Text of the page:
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Innovation Policy and the Economy: Introduction to Volume 17

Innovation Policy and the Economy: Introduction to Volume 17. Josh Lerner, 2017, Paper, “This volume is the Seventeenth annual volume of the National Bureau of Economic
Research (NBER) Innovation Policy (IPE) group. The IPE group seeks to provide an accessible
forum to bring the work of leading academic researchers to an audience of policymakers and
those interested in the interaction between public policy and innovation.Link

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Budgeting for Equity: How Can Participatory Budgeting Advance Equity in the United States?

Budgeting for Equity: How Can Participatory Budgeting Advance Equity in the United States? Josh Lerner, 2016, Paper, “Participatory budgeting (PB) has expanded dramatically in the United States (US) from a pilot process in Chicago’s 49th ward in 2009 to over 50 processes in a dozen cities in 2015. Over this period, scholars, practitioners, and advocates have made two distinct but related claims about its impacts: that it can revitalize democracy and advance equity. In practice, however, achieving the latter has often proven challenging. Based on interviews with PB practitioners from across the US, we argue that an equity-driven model of PB is not simply about improving the quality of deliberation or reducing barriers to participation. While both of these factors are critically important, we identify three additional challenges…Link

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Private Equity in Emerging Markets: Yesterday, Today, and Tomorrow

Private Equity in Emerging Markets: Yesterday, Today, and Tomorrow. Josh Lerner, May 2016, Paper, “General partners of private equity entered emerging markets in the 1990s seeking diversification and returns, and their investment has increased substantially since then. Manager selection remains important because there is a wide range of returns across funds of the same vintage, and minority LP (limited partner) investments are found to perform the same as or better than majority investments.Link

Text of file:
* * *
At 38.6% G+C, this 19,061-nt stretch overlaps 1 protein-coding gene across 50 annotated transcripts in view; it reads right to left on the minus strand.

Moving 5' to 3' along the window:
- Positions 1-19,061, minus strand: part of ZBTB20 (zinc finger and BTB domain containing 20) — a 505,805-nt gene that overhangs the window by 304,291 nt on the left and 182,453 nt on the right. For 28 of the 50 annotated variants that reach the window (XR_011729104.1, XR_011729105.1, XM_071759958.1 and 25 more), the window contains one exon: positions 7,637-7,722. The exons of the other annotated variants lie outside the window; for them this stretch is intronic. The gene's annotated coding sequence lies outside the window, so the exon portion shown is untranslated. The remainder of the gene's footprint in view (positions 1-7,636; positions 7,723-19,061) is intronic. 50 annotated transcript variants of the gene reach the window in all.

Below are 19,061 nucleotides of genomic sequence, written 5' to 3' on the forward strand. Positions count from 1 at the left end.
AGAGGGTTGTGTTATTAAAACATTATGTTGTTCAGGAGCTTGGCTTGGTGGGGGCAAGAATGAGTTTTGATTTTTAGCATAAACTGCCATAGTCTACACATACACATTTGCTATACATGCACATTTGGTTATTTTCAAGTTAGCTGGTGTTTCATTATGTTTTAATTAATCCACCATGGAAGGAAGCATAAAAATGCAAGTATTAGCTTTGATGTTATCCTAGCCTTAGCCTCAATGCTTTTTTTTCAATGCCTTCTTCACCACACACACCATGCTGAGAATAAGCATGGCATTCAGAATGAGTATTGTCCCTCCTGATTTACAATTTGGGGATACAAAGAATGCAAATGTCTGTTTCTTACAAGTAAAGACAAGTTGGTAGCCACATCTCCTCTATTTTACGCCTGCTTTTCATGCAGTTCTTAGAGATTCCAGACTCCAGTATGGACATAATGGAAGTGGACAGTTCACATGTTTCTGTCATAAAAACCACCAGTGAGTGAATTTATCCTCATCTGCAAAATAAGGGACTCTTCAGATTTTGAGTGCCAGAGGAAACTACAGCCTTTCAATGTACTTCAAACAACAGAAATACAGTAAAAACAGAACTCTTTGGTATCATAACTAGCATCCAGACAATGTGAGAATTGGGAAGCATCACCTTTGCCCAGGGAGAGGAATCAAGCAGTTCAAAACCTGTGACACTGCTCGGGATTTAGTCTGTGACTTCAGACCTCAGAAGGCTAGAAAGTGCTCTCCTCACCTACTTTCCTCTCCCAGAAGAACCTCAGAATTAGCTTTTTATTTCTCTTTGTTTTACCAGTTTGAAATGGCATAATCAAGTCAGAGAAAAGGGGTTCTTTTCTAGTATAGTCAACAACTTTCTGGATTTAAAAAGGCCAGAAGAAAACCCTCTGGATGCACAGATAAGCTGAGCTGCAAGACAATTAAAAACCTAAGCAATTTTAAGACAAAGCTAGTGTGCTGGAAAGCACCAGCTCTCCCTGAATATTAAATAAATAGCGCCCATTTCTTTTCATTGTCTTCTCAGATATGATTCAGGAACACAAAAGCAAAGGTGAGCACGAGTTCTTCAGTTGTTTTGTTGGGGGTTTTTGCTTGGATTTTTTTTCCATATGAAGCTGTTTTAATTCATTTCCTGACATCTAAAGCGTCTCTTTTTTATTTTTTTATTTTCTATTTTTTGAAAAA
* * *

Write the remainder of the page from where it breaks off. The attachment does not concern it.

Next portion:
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Pay Now or Pay Later? The Economics within the Private Equity Partnership

Pay Now or Pay Later? The Economics within the Private Equity Partnership. Victoria Ivashina, Josh Lerner, March 26, 2016, Paper. “The article focuses on the importance of equity partnerships that are essential to the professional service and investment sectors. It examines private equity partnerships and shows that the allocation of fund economics to individual partners is divorced. It mentions that departures of senior partners have negative effects on the ability of funds to raise additional capital.Link

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Pay Now or Pay Later?: The Economics within the Private Equity Partnership

Pay Now or Pay Later?: The Economics within the Private Equity Partnership. Victoria Ivashina, Josh Lerner, March 2016, Paper, “The economics of partnerships have been of enduring interest to economists, but many issues regarding intergenerational conflicts and their impact on the continuity of these organizations remain unclear. We examine 717 private equity partnerships, and show that (a) the allocation of fund economics to individual partners is divorced from past success as an investor, being instead critically driven by status as a founder, (b) the underprovision of carried interest and ownership–and inequality in fund economics more generally–leads to the departures of senior partners, and (c) the departures of senior partners have negative effects on the ability of funds to raise additional capital.Link